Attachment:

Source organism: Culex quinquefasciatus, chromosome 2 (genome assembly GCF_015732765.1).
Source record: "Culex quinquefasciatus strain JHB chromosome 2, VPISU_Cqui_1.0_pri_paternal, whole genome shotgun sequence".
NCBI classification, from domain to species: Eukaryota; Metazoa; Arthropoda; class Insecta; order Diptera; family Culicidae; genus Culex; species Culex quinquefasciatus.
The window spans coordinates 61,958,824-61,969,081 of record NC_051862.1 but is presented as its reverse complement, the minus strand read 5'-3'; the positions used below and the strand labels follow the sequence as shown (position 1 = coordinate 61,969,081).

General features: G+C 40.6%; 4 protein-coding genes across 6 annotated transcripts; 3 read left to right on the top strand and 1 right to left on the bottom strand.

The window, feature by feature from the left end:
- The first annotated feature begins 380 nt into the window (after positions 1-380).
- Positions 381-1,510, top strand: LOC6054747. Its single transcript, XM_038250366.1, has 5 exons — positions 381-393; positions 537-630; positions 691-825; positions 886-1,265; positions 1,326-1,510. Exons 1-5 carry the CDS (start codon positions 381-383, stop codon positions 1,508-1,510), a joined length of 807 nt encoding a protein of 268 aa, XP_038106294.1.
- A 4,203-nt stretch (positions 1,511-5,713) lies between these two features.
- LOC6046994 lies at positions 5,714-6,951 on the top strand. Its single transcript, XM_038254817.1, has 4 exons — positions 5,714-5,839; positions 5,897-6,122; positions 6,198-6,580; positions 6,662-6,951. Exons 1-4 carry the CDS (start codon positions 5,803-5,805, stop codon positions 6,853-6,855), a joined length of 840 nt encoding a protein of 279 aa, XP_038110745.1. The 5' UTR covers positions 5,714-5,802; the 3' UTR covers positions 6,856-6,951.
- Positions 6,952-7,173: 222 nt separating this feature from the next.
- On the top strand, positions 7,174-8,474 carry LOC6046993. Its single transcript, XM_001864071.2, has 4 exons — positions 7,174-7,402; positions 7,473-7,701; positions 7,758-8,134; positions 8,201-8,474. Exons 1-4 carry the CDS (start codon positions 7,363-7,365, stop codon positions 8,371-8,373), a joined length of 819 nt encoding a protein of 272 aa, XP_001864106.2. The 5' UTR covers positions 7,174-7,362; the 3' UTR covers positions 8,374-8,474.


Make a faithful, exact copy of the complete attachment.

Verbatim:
Source organism: Culex quinquefasciatus, chromosome 2 (genome assembly GCF_015732765.1).
Source record: "Culex quinquefasciatus strain JHB chromosome 2, VPISU_Cqui_1.0_pri_paternal, whole genome shotgun sequence".
NCBI classification, from domain to species: Eukaryota; Metazoa; Arthropoda; class Insecta; order Diptera; family Culicidae; genus Culex; species Culex quinquefasciatus.
The window spans coordinates 61,958,824-61,969,081 of record NC_051862.1 but is presented as its reverse complement, the minus strand read 5'-3'; the positions used below and the strand labels follow the sequence as shown (position 1 = coordinate 61,969,081).

General features: G+C 40.6%; 4 protein-coding genes across 6 annotated transcripts; 3 read left to right on the top strand and 1 right to left on the bottom strand.

The window, feature by feature from the left end:
- The first annotated feature begins 380 nt into the window (after positions 1-380).
- Positions 381-1,510, top strand: LOC6054747. Its single transcript, XM_038250366.1, has 5 exons — positions 381-393; positions 537-630; positions 691-825; positions 886-1,265; positions 1,326-1,510. Exons 1-5 carry the CDS (start codon positions 381-383, stop codon positions 1,508-1,510), a joined length of 807 nt encoding a protein of 268 aa, XP_038106294.1.
- A 4,203-nt stretch (positions 1,511-5,713) lies between these two features.
- LOC6046994 lies at positions 5,714-6,951 on the top strand. Its single transcript, XM_038254817.1, has 4 exons — positions 5,714-5,839; positions 5,897-6,122; positions 6,198-6,580; positions 6,662-6,951. Exons 1-4 carry the CDS (start codon positions 5,803-5,805, stop codon positions 6,853-6,855), a joined length of 840 nt encoding a protein of 279 aa, XP_038110745.1. The 5' UTR covers positions 5,714-5,802; the 3' UTR covers positions 6,856-6,951.
- Positions 6,952-7,173: 222 nt separating this feature from the next.
- On the top strand, positions 7,174-8,474 carry LOC6046993. Its single transcript, XM_001864071.2, has 4 exons — positions 7,174-7,402; positions 7,473-7,701; positions 7,758-8,134; positions 8,201-8,474. Exons 1-4 carry the CDS (start codon positions 7,363-7,365, stop codon positions 8,371-8,373), a joined length of 819 nt encoding a protein of 272 aa, XP_001864106.2. The 5' UTR covers positions 7,174-7,362; the 3' UTR covers positions 8,374-8,474.